Symptoms. Include palpitations, chest discomfort, feeling of heart stopping, followed by a stronger beat, faintness, syncope. Treatment. Ventricular extrasystoles should be treated only if they are symptomatic. Ventricular extrasystoles that appear on a healthy heart require the removal of potential triggers (nicotine, caffeine, diuretics, cocaine, sympathomimetics). I f they occur in patients with heart disease it is necessary to correct electrolyte and acid-base disorders, myocardial ischemia and other possible factors implicated in their appearance. Antiarrhythmic drugs can be prescribed in symptomatic patients. Beta blockers and amiodarone are the first choice drugs.
Ventricular Tachycardia (VT). It is defined as a series of three or more ventricular complexes occurring at a frequency greater than 120 bpm (up to 250 beats/min). The VT a ppears in most of the cases in patients with structural heart disease. In fact, they occur in 10-40% of patients with myocardial infarction. They also appear in patients with heart failure, cardiomyopathy (diseases specific of heart muscle), valvulopathy (diseases of the heart valves) or cardiac surgery or may be caused by drugs.
Symptoms. Symptoms depend on the ventricular rate, duration of arrhythmia and the presence and gravity of cardiovascular disease modifying the function of the ventricles pump. If the VT se lf-terminates within 30 seconds, it is considered a non-sustained VT. If the arrhythmia lasts more than 30 seconds, it is known as a sustained VT.
When the ventricles beat in a very fast rates (140-220 bpm) for more than 30 seconds (sustained VT) is not enough time to fill with blood the ventricles during diastole (period when the heart relaxes after a contraction) and, therefore, decreases the volume of blood they pump to the arteries. A sudden increase of ventricular rate during VT leads to the appearance of a sensation of feeling the heart beat (palpitations), dizziness, vertigo, signs of heart failure (shortness of breath or dyspnea), chest pain or chest tightness and unconsciousness. Blood pressure is usually low and pulse absent. Sometimes non-sustained VT is so brief that hardly produces symptoms. Conversely, in some patients the VT persists over time and degenerates in ventricular fibrillation, and cardiac arrest associated with the sudden death of the patient. Treatment. Asymptomatic patients should be advised to suppress the consumption of alcohol, caffeine and other stimulant substances or drugs that can induce or increase the frequency of ventricular premature beats. If this is not enough, an antiarrhythmic drug should be prescribed. Drug selection should be based on drug safety and on the structural heart disease of the patient. After an acute myocardial infarction may be administered lidocaine, procainamide, beta-blockers or amiodarone. When the patient does not respond to treatment or if the TV produces hypotension, angina, heart failure or signs of cerebral hypoperfusion, electrical cardioversion should be performed immediately.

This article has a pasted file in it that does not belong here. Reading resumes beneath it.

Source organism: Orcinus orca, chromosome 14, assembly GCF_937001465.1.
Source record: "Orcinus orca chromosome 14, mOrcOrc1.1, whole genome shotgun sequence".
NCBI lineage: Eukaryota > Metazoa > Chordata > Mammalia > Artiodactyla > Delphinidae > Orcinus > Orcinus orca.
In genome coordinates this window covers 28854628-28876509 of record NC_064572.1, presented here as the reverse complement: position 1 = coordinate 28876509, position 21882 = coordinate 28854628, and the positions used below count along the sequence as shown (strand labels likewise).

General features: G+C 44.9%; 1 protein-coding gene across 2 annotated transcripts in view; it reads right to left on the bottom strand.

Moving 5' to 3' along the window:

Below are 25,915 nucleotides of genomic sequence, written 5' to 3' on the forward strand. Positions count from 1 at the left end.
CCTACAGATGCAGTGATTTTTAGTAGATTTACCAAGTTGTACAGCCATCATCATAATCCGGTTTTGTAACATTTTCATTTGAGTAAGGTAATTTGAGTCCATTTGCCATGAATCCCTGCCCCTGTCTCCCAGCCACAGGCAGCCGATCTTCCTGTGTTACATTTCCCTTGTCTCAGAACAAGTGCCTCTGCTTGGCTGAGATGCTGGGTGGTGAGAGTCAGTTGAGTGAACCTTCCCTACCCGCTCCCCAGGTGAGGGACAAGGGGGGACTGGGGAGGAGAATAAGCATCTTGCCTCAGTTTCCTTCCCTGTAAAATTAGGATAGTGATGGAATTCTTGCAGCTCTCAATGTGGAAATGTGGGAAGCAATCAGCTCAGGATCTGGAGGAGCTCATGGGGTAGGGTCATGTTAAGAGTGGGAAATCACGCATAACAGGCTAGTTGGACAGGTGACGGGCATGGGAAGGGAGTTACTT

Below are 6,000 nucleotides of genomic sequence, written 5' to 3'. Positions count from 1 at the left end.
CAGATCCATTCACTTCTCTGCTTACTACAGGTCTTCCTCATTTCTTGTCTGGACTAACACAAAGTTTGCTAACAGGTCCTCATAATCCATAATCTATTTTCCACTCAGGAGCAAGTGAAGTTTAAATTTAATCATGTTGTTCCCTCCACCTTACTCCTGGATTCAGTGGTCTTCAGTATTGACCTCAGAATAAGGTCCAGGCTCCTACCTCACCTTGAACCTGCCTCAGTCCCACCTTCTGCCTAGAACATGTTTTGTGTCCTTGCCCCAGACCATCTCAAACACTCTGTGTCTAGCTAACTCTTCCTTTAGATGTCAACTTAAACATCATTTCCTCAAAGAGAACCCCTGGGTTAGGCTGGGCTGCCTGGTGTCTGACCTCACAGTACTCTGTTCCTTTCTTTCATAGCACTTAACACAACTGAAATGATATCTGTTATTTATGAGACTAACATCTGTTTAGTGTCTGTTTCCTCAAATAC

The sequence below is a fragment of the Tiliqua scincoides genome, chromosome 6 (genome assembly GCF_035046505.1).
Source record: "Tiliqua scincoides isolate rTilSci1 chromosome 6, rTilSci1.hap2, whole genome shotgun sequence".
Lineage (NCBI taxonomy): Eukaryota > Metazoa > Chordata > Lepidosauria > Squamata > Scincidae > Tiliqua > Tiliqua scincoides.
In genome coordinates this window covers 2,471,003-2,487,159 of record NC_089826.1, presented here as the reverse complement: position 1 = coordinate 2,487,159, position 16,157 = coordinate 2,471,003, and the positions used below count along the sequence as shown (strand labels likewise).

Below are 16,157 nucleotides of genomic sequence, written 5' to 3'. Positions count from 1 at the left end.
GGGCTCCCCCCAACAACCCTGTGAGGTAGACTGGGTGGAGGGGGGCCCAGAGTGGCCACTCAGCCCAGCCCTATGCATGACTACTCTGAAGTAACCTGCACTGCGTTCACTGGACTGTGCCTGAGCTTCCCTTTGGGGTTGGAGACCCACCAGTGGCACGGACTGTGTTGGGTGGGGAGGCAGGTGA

Electrical cardioversion (also known as direct-current or DC cardioversion) is a procedure whereby a synchronized electrical current (shock) is delivered through the chest wall to the heart through special electrodes or paddles that are applied to the skin of the chest and the back. The purpose of the cardioversion is to interrupt the abnormal electrical rhythms in the heart and to restore a normal heartbeat. The delivered shock causes all the heart cells to contract simultaneously, thereby interrupting and terminating the abnormal electrical rhythm without damaging the heart. The heart's electrical system then restores a normal heartbeat.
In patients where it is suspected that VT can degenerate into ventricular fibrillation and cause a sudden cardiac death an automatic implantable defibrillator should be implanted. This is a small battery -powered electrical impulse generator that when detects that a ventricular tachycardia occurs discharge an electric shock to the heart usually returns to its normal rhythm.